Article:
Monday, 17 October 2005

When the world is running down...

Is it just me or are natural disasters becoming more frequent and more severe? I try to tell myself that there were just as many hurricanes, flash floods, tornadoes and so on thirty years ago as there are now, but somehow that doesn't ring true. Maybe it's just that the media are more adept at reporting such extremes of nature these days; the world is certainly a smaller place than it was in the 1970s and even '80s. Or maybe it's just that we're all more environment-conscious these days, so Hurricane Xanthe battering some Gulf province we've never heard of gets reported in much greater depth than would have been the case in years gone by...

...or maybe it's just that the cumulative effect of too many years' global warming has pushed the planet's delicate equilibrium so far out that when it springs back, it does so with monumental force. If so, how much further do we have to push before the inelastic point is reached, and equilibrium is unrecoverable? I've mentioned this before but I'll mention it again - please take a look at the CRed carbon reduction campaign.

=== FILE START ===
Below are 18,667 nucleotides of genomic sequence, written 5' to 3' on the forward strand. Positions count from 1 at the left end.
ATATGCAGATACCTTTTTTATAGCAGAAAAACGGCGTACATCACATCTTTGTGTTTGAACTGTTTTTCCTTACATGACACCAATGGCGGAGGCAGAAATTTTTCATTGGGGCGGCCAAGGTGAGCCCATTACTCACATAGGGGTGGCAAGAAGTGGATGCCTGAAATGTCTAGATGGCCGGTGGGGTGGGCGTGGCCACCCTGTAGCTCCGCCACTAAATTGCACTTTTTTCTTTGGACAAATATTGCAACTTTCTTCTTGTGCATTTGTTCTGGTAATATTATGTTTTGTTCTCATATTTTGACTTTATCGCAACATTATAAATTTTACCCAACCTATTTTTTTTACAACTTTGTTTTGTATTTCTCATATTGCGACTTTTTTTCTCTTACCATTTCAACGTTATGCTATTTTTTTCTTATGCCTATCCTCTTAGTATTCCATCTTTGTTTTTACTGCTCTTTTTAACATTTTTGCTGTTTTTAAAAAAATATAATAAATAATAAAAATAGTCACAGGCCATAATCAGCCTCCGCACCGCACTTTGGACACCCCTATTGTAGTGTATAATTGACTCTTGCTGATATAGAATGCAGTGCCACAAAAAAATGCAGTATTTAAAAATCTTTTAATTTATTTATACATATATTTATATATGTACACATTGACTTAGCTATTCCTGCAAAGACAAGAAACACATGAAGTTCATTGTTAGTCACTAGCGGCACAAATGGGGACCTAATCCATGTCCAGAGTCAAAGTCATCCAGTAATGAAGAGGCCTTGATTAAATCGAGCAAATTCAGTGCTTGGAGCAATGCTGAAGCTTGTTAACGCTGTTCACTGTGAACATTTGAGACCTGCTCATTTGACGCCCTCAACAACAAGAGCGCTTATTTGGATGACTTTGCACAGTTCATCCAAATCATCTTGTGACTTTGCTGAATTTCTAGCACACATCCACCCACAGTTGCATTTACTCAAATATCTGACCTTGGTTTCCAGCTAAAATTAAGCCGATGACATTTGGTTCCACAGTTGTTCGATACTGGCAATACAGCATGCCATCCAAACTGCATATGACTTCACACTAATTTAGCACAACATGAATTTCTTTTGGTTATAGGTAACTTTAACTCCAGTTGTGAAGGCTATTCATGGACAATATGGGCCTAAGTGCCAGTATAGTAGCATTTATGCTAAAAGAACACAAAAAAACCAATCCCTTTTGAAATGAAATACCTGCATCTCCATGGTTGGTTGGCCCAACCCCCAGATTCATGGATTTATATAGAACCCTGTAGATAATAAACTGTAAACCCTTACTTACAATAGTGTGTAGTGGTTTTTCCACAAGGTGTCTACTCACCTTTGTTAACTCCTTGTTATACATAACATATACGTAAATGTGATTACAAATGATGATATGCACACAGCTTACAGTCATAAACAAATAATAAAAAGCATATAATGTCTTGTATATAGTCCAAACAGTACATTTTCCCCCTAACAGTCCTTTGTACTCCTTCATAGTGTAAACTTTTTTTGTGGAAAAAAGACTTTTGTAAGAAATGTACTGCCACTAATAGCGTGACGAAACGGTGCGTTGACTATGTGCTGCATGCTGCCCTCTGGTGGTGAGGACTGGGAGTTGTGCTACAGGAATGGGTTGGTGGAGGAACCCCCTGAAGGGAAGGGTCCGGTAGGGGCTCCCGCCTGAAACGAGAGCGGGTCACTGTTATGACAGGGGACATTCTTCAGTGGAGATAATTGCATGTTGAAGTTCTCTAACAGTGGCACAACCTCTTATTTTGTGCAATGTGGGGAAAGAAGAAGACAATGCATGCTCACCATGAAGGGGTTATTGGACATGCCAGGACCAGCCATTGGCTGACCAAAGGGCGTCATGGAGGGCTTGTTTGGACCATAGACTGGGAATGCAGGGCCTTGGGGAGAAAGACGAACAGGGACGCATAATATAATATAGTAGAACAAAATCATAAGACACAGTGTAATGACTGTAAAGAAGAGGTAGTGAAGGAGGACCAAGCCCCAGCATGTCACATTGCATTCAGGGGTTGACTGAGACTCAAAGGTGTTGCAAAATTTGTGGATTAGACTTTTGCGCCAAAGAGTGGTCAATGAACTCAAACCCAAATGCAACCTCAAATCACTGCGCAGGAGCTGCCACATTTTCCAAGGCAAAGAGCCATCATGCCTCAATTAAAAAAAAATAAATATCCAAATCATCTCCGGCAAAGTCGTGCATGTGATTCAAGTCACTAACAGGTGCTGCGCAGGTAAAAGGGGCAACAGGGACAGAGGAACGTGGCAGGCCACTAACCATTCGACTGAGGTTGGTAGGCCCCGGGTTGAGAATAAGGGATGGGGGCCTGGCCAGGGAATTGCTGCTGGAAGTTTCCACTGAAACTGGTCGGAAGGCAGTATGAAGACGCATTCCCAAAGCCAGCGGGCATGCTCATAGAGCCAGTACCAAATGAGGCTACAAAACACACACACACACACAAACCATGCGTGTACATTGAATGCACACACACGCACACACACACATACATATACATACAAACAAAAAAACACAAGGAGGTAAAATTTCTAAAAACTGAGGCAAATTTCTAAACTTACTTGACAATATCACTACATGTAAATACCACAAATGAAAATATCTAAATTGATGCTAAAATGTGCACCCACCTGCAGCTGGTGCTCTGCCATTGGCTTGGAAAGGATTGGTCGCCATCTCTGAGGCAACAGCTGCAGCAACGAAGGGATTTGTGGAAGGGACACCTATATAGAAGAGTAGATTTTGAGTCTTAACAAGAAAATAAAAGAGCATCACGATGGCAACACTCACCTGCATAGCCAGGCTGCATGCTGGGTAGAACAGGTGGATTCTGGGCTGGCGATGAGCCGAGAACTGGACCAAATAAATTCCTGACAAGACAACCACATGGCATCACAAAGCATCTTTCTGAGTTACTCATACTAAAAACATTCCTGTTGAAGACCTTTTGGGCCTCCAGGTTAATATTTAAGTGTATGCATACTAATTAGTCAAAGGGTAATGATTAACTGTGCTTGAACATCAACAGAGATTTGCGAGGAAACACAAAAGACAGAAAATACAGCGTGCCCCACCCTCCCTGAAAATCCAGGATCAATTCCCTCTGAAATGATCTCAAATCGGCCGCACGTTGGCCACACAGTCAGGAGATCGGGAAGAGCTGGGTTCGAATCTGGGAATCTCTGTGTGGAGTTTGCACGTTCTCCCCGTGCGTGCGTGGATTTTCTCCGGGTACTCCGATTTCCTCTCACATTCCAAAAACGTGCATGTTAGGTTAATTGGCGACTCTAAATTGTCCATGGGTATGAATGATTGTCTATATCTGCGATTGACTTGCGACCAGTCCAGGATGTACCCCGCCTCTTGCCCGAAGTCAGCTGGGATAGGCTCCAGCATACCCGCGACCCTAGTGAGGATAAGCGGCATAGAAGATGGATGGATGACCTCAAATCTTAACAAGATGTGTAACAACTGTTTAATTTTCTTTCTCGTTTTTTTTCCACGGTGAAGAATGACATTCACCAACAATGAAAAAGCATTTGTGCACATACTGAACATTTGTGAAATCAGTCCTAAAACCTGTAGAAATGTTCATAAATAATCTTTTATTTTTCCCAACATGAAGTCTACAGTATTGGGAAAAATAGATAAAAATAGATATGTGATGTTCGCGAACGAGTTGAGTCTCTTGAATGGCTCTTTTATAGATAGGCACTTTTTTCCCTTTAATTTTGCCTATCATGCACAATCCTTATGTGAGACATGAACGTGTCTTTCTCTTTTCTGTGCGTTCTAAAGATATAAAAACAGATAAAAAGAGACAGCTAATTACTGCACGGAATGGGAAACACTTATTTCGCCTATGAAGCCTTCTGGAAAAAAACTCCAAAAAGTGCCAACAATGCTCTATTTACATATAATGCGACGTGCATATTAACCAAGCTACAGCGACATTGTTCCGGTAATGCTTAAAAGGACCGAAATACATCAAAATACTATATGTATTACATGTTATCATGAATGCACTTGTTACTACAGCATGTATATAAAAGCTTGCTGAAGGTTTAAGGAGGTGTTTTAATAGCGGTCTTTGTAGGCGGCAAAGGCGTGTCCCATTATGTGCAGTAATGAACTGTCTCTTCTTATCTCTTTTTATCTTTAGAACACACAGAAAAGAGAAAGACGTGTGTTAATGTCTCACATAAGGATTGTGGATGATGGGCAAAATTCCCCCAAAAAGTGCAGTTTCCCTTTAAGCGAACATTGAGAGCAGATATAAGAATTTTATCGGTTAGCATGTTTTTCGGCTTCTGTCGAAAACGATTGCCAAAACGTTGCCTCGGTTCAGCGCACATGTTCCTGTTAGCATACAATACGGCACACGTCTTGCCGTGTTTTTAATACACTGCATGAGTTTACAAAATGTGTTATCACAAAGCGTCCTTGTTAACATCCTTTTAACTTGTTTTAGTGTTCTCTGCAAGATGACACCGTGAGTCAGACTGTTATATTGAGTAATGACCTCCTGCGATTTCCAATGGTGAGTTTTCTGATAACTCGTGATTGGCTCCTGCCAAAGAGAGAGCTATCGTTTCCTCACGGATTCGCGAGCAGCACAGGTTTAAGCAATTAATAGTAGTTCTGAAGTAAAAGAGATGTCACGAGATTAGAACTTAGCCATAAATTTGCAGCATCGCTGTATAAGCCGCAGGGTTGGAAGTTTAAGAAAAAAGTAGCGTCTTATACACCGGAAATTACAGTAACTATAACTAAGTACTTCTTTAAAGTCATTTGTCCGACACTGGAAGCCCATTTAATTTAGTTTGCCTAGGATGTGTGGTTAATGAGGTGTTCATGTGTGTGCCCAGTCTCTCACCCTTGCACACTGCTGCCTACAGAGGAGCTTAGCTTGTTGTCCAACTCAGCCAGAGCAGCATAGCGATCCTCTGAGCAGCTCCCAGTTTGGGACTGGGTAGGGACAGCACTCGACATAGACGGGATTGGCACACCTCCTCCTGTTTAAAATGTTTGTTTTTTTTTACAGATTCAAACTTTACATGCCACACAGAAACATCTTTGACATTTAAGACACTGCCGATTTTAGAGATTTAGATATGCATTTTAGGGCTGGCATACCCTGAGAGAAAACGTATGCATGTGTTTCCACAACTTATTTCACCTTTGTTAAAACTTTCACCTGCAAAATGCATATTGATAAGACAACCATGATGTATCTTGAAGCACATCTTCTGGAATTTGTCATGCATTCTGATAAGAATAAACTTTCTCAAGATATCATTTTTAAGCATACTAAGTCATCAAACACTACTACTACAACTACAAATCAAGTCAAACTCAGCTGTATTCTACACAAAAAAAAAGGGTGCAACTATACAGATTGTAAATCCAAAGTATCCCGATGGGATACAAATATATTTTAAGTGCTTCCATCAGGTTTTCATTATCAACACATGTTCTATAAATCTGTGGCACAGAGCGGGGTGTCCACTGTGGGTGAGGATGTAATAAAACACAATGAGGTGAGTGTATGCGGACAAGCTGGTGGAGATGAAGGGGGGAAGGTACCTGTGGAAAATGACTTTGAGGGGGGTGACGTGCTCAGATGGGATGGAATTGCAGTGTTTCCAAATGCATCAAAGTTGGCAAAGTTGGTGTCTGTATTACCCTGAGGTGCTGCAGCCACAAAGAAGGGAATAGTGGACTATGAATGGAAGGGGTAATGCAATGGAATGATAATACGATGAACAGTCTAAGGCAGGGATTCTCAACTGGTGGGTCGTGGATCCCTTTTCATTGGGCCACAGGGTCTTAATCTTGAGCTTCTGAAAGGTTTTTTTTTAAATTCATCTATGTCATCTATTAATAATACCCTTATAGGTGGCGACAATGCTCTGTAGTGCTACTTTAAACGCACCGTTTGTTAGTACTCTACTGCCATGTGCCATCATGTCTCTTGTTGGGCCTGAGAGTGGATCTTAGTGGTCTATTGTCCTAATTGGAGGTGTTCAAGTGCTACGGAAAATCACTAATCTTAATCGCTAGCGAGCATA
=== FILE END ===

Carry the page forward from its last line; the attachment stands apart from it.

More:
And before anyone writes to harangue me, I'm not trying to pin the earthquake in Pakistan on global warming - I'm just talking severe weather-related events here. I don't believe there's anything to show global warming influences plate tectonics... but I do believe massive pollution and unsustainable deforestation have screwed the climate. I'm not sure what will come first, half the country's roads being flooded as water levels rise or fossil fuels running out - either way, at least domestic pollution will drop somewhat.

Footnote: "When the world is running down you make the best of what's still around" is a very catchy (if excessively titled) song by the always-excellent Police.

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